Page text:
Histochemistry and Cell Biology

, Volume 122, Issue 5, pp 435–444

Gender dimorphism influences extracellular matrix expression and regeneration of muscular tissue in mdx dystrophic mice

  • Maria Cristina Salimena
  • Jussara Lagrota-Candido
  • Thereza Quírico-Santos
Original Paper

DOI: 10.1007/s00418-004-0707-8

Cite this article as:
Salimena, M.C., Lagrota-Candido, J. & Quírico-Santos, T. Histochem Cell Biol (2000) 122: 435. doi:10.1007/s00418-004-0707-8

Abstract

Mdx mouse, the animal model of Duchenne muscular dystrophy, lacks dystrophin and develops an X-linked recessive inflammatory myopathy characterized by degeneration of skeletal muscle fibers and connective tissue replacement. The present work aimed to assess whether gender dimorphism in mdx mice would influence skeletal muscle pathology at ages corresponding to main histological changes in the microenvironment of muscular tissue: myonecrosis, regeneration, and fibrosis. At the height of myonecrosis (6 weeks postnatal), skeletal muscles of male mdx mice showed increased sarcolemmal permeability, numerous inflammatory foci, and marked deposition of the extracellular matrix components (ECM) type I collagen and laminin. In contrast, age-matched mdx females showed mild ECM deposition, discrete myonecrosis, but increased numbers of regenerating fibers expressing the satellite cell marker NCAM. In contrast ovariectomized mdx females showed decreased numbers of regenerating fibers. Older (24 and 48 weeks postnatal) mdx females showed extensive fibrosis with increased sarcolemmal permeability and marked deposition of ECM components than corresponding males. These results suggest a role for female hormones in the control of myonecrosis probably by promoting regeneration of muscular tissue and mitigating inflammation especially at ages under the critical influence of sex hormones.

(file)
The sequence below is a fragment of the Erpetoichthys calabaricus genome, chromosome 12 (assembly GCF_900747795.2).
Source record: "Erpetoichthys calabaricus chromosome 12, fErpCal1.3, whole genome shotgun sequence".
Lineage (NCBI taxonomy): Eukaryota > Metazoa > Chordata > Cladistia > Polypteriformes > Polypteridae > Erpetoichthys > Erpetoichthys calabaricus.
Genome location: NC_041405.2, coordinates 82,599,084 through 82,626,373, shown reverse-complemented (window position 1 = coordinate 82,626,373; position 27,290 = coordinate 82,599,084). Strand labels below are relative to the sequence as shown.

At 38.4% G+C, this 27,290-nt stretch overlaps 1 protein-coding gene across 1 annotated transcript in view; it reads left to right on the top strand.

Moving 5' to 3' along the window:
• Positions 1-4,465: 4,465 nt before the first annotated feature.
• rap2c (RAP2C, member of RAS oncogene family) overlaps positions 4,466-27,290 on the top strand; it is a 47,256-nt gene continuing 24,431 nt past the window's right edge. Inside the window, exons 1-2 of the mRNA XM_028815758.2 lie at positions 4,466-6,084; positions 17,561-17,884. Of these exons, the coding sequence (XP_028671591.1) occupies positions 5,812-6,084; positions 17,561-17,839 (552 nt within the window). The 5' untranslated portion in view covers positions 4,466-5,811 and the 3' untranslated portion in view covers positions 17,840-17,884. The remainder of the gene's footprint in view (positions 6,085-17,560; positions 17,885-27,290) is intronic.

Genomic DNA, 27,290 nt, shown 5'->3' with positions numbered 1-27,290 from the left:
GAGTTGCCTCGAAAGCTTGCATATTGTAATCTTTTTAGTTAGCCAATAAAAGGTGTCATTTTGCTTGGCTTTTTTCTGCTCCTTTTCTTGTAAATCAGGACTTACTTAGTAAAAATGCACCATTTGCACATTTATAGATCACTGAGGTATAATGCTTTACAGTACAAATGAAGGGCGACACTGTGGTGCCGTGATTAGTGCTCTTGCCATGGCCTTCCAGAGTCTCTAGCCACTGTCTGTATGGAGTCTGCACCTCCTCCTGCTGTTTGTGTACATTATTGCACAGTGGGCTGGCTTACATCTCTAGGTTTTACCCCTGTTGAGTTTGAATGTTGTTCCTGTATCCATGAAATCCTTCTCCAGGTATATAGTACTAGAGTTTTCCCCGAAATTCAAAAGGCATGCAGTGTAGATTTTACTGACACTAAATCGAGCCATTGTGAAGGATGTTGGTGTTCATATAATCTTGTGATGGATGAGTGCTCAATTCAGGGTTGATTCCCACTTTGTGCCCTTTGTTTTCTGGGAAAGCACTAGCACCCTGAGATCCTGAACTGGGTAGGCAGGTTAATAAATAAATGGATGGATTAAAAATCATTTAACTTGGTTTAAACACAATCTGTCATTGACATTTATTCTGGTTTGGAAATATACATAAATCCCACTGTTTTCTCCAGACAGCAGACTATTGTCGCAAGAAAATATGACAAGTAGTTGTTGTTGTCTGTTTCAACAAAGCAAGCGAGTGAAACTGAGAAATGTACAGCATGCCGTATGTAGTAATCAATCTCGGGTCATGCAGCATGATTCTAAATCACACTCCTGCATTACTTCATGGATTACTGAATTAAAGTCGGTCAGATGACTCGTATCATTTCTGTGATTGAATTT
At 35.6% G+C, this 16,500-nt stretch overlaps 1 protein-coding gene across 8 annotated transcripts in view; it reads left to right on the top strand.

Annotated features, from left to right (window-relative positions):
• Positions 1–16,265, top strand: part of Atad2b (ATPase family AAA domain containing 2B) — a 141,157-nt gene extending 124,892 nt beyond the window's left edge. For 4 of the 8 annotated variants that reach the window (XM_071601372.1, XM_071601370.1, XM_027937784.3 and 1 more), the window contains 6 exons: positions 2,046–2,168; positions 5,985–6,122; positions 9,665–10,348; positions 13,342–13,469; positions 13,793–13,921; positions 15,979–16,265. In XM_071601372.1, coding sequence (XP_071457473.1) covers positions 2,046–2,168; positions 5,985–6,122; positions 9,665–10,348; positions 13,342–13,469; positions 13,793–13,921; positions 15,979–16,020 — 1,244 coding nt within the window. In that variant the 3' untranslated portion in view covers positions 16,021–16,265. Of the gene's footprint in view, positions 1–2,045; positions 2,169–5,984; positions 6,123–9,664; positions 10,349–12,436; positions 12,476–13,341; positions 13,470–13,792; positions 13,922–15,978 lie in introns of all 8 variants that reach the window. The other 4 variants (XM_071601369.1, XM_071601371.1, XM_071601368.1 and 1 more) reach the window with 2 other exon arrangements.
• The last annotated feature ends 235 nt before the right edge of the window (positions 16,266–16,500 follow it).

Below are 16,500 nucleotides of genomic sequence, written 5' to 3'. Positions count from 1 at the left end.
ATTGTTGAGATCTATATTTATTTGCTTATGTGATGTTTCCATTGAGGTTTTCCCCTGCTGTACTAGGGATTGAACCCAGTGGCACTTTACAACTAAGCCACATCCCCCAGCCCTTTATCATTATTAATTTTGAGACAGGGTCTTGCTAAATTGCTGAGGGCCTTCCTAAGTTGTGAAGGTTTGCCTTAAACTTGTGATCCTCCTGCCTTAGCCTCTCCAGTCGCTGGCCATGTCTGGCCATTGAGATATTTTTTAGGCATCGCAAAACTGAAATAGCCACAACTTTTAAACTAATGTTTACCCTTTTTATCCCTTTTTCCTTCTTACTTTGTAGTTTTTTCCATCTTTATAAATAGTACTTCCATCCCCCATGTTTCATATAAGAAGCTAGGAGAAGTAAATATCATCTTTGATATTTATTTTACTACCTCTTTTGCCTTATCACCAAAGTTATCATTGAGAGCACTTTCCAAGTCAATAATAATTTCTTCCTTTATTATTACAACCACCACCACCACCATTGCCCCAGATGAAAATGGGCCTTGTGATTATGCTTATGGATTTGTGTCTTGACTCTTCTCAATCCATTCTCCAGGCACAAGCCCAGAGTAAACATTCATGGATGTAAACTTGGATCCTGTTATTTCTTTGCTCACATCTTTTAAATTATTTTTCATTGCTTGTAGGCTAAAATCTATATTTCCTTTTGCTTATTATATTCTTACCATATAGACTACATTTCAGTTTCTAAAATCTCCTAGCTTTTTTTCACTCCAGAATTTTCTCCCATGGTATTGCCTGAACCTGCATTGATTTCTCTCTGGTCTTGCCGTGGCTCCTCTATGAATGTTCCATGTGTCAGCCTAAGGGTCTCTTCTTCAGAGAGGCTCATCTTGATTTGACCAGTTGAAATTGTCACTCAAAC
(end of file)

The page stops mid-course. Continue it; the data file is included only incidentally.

Keywords

Muscular dystrophyExtracellular matrixMdxGender dimorphism

Copyright information

© Springer-Verlag 2004

Authors and Affiliations

  • Maria Cristina Salimena
    • 1
    • 2
  • Jussara Lagrota-Candido
    • 1
  • Thereza Quírico-Santos
    • 2
  1. 1.Department of Immunobiology, Institute of BiologyFluminense Federal UniversityRio de JaneiroBrazil
  2. 2.Department of Cellular and Molecular Biology, Institute of BiologyFluminense Federal UniversityRio de JaneiroBrazil